All those that entered the awards before December 1 last year and progressed through the judging process were eligible for the Early Bird Prize Draw to win one of three Honda XR125 Duster farm bikes valued at $4000.

The draw took place on Friday and one bike was drawn from early entrants in each contest – the New Zealand Sharemilker/Equity Farmer of the Year, New Zealand Farm Manager of the Year and New Zealand Dairy Trainee of the Year.. . 

Organics Aotearoa New Zealand (already) tackling issue of false organic claims:

“The steady 8% per annum growth in the organic sector over the past three years* has been great for existing organic customers”, says Brendan Hoare, Chair of Organics Aotearoa New Zealand (OANZ).

“People want what we provide and consumers who are already in the market for safer, healthier, more environmentally-friendly food now have a greater range of choices at a better range of prices.”

“However”, said Mr Hoare, “the move from being a niche market into the mainstream is raising issues around how truthful some of the claims of being organic really are.” . . .

Te Motu Vineyard back under founding family’s control:

Waiheke Island’s iconic vineyard, TeMotu, is back under management of the Dunleavy family who developed it in 1988, but sold to Richina Pacific two years ago. A group including the Poland family and others with strong connections to Waiheke, along with Sam Harrop MW and Paul Dunleavy, TeMotu’s former managing director, have just settled the purchase to buy the original vineyard in Onetangi Valley back from Richina Pacific.

Paul Dunleavy, who resumes the role of managing director, says “This is a hugely significant acquisition. We have a great team of investors who are committed to maximizing the potential from this exceptional, world-class vineyard site.” . . .


Rural round-up

August 25, 2012

Wet winter helping to spread killer kiwifruit infection – Jamie Morton:

The wettest winter some kiwifruit growers have seen is hampering efforts to stop Psa-V, at a time when the vine-killing disease is attacking New Zealand’s most popular variety.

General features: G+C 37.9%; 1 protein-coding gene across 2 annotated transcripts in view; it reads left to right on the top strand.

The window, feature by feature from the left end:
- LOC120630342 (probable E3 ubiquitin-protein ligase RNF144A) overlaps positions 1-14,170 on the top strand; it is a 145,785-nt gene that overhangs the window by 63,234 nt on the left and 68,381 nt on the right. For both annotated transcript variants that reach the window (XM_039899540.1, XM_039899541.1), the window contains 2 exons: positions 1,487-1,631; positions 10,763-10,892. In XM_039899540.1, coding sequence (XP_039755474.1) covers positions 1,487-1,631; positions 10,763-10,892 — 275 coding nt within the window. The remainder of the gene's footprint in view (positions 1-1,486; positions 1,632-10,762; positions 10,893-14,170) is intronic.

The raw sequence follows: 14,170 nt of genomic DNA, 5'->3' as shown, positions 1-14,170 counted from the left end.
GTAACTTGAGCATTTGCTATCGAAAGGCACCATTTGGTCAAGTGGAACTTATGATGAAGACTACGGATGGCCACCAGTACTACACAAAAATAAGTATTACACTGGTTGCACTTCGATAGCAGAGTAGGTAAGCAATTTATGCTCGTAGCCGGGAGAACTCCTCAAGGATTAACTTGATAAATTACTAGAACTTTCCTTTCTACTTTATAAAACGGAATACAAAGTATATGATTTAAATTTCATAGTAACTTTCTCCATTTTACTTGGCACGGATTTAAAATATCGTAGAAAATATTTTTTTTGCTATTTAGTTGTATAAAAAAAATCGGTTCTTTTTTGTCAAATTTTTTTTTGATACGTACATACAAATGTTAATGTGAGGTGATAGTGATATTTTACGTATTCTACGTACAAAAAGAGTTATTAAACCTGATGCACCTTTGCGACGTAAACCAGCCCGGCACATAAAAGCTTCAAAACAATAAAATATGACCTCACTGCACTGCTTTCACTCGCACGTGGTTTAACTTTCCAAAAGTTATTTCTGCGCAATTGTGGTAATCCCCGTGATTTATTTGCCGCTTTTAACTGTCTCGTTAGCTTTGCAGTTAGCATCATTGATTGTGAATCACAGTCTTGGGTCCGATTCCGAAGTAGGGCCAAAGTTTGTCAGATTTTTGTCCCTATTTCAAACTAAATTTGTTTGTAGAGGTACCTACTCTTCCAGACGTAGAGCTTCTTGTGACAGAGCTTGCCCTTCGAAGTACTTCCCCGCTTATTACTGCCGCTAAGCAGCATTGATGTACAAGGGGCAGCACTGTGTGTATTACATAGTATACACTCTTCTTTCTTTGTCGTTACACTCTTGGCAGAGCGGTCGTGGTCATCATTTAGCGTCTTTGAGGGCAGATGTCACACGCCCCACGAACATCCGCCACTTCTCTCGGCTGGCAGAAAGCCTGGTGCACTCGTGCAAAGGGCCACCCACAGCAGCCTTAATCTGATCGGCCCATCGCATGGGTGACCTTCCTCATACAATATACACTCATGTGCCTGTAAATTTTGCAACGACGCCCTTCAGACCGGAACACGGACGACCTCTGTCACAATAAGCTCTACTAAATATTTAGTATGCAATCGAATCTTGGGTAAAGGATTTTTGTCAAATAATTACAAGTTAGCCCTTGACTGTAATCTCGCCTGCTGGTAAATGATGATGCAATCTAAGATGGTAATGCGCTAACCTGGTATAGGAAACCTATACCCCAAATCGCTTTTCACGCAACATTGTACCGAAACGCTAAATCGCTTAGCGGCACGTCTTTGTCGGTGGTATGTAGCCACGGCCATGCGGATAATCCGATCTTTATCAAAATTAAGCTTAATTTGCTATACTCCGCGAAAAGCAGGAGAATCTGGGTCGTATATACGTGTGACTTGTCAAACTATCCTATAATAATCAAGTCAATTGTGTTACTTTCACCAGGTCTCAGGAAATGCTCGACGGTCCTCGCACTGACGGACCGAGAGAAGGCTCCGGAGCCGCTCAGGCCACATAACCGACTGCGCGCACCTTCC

The disease, which has ravaged gold kiwifruit orchards throughout the country since its discovery in Te Puke two years ago, is now being seen in a spate of serious cases among the green variety that makes up the bulk of the industry.

More than 60 orchards have notified industry group Kiwifruit Vine Health of possible Psa-V, and it is feared the disease could eventually reach up to half of New Zealand’s green kiwifruit growers. . .

Beef + Lamb New Zealand working for farmers to get more Americans eating lamb

Two Beef + Lamb New Zealand farmer directors are meeting with the project partners involved with the Tri-Lamb Group which has a goal to get more Americans eating lamb.

Central South Island Director, Anne Munro and Southern South Island Director, Leon Black are in Idaho, representing New Zealand sheep farmers alongside their fellow Tri- Lamb Group representatives from Australia and the United States.

Beef + Lamb New Zealand CEO, Dr Scott Champion said the collaborative promotion by the three sheep producing nations is built around the understanding that the profitability and sustainability of the lamb market in the US is important for farmers in all three countries. . .

Unlike humans, fat bees are healthy bees:

Federated Farmers is highlighting how everyone can make a difference to whether bees are healthily ‘fat’ or sickly skinny.

“Just like with all livestock, the health of bees reflects the protein and energy sources available to them,” says John Hartnell, Federated Farmers Bees spokesperson and an exporter of bee products.

“Good protein and nectar produces fat bees and in nature, fat bees are healthy bees. Federated Farmers I guess is standing up for the right of bees to become fat.

“We are keen to work with anyone and everyone to provide positive environments for the honeybee to flourish.